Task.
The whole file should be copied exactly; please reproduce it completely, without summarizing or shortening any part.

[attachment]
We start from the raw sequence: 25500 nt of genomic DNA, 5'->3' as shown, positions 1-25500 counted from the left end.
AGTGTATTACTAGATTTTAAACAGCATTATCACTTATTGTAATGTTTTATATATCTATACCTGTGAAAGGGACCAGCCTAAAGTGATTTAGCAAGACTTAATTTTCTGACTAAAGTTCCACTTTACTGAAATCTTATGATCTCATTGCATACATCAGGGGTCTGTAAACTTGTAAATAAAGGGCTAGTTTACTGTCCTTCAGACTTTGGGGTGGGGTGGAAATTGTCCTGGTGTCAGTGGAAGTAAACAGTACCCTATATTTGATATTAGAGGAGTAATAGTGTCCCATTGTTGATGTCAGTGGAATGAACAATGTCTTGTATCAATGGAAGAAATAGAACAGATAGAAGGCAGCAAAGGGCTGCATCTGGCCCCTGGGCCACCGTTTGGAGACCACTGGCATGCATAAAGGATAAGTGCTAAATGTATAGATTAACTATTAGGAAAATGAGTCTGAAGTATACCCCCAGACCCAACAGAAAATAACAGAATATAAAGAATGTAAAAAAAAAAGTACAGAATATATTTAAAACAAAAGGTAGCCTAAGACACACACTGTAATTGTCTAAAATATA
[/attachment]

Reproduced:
We start from the raw sequence: 25500 nt of genomic DNA, 5'->3' as shown, positions 1-25500 counted from the left end.
AGTGTATTACTAGATTTTAAACAGCATTATCACTTATTGTAATGTTTTATATATCTATACCTGTGAAAGGGACCAGCCTAAAGTGATTTAGCAAGACTTAATTTTCTGACTAAAGTTCCACTTTACTGAAATCTTATGATCTCATTGCATACATCAGGGGTCTGTAAACTTGTAAATAAAGGGCTAGTTTACTGTCCTTCAGACTTTGGGGTGGGGTGGAAATTGTCCTGGTGTCAGTGGAAGTAAACAGTACCCTATATTTGATATTAGAGGAGTAATAGTGTCCCATTGTTGATGTCAGTGGAATGAACAATGTCTTGTATCAATGGAAGAAATAGAACAGATAGAAGGCAGCAAAGGGCTGCATCTGGCCCCTGGGCCACCGTTTGGAGACCACTGGCATGCATAAAGGATAAGTGCTAAATGTATAGATTAACTATTAGGAAAATGAGTCTGAAGTATACCCCCAGACCCAACAGAAAATAACAGAATATAAAGAATGTAAAAAAAAAAGTACAGAATATATTTAAAACAAAAGGTAGCCTAAGACACACACTGTAATTGTCTAAAATATA